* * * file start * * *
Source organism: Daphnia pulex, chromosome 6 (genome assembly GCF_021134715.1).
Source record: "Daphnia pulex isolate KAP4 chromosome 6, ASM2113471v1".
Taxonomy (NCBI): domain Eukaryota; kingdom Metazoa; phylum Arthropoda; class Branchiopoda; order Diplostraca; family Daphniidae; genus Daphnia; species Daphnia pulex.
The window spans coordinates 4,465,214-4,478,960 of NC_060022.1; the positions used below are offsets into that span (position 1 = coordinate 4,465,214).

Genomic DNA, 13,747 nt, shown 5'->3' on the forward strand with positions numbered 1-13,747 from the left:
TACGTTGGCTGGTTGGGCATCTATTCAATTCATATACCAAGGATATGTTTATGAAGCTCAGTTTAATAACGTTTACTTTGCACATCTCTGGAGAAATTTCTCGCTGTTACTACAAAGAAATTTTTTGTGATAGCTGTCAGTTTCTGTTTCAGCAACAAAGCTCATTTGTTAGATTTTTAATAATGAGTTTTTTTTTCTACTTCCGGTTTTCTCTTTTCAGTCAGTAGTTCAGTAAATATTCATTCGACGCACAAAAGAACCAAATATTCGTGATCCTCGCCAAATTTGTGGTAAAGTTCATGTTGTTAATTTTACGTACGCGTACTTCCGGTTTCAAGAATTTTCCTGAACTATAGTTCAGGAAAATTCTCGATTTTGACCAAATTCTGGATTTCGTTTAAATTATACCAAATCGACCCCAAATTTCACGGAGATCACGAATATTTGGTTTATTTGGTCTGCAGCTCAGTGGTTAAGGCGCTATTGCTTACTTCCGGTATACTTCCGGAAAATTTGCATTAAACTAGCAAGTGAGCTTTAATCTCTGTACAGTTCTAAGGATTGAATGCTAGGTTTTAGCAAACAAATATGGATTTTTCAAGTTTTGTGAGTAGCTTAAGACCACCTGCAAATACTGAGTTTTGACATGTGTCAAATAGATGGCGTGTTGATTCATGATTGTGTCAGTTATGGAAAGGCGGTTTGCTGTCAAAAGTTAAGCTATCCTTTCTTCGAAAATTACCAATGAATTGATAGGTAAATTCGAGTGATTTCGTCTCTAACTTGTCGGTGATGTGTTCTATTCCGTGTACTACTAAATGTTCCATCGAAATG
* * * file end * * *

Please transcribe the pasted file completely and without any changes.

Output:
Source organism: Daphnia pulex, chromosome 6 (genome assembly GCF_021134715.1).
Source record: "Daphnia pulex isolate KAP4 chromosome 6, ASM2113471v1".
Taxonomy (NCBI): domain Eukaryota; kingdom Metazoa; phylum Arthropoda; class Branchiopoda; order Diplostraca; family Daphniidae; genus Daphnia; species Daphnia pulex.
The window spans coordinates 4,465,214-4,478,960 of NC_060022.1; the positions used below are offsets into that span (position 1 = coordinate 4,465,214).

Genomic DNA, 13,747 nt, shown 5'->3' on the forward strand with positions numbered 1-13,747 from the left:
TACGTTGGCTGGTTGGGCATCTATTCAATTCATATACCAAGGATATGTTTATGAAGCTCAGTTTAATAACGTTTACTTTGCACATCTCTGGAGAAATTTCTCGCTGTTACTACAAAGAAATTTTTTGTGATAGCTGTCAGTTTCTGTTTCAGCAACAAAGCTCATTTGTTAGATTTTTAATAATGAGTTTTTTTTTCTACTTCCGGTTTTCTCTTTTCAGTCAGTAGTTCAGTAAATATTCATTCGACGCACAAAAGAACCAAATATTCGTGATCCTCGCCAAATTTGTGGTAAAGTTCATGTTGTTAATTTTACGTACGCGTACTTCCGGTTTCAAGAATTTTCCTGAACTATAGTTCAGGAAAATTCTCGATTTTGACCAAATTCTGGATTTCGTTTAAATTATACCAAATCGACCCCAAATTTCACGGAGATCACGAATATTTGGTTTATTTGGTCTGCAGCTCAGTGGTTAAGGCGCTATTGCTTACTTCCGGTATACTTCCGGAAAATTTGCATTAAACTAGCAAGTGAGCTTTAATCTCTGTACAGTTCTAAGGATTGAATGCTAGGTTTTAGCAAACAAATATGGATTTTTCAAGTTTTGTGAGTAGCTTAAGACCACCTGCAAATACTGAGTTTTGACATGTGTCAAATAGATGGCGTGTTGATTCATGATTGTGTCAGTTATGGAAAGGCGGTTTGCTGTCAAAAGTTAAGCTATCCTTTCTTCGAAAATTACCAATGAATTGATAGGTAAATTCGAGTGATTTCGTCTCTAACTTGTCGGTGATGTGTTCTATTCCGTGTACTACTAAATGTTCCATCGAAATG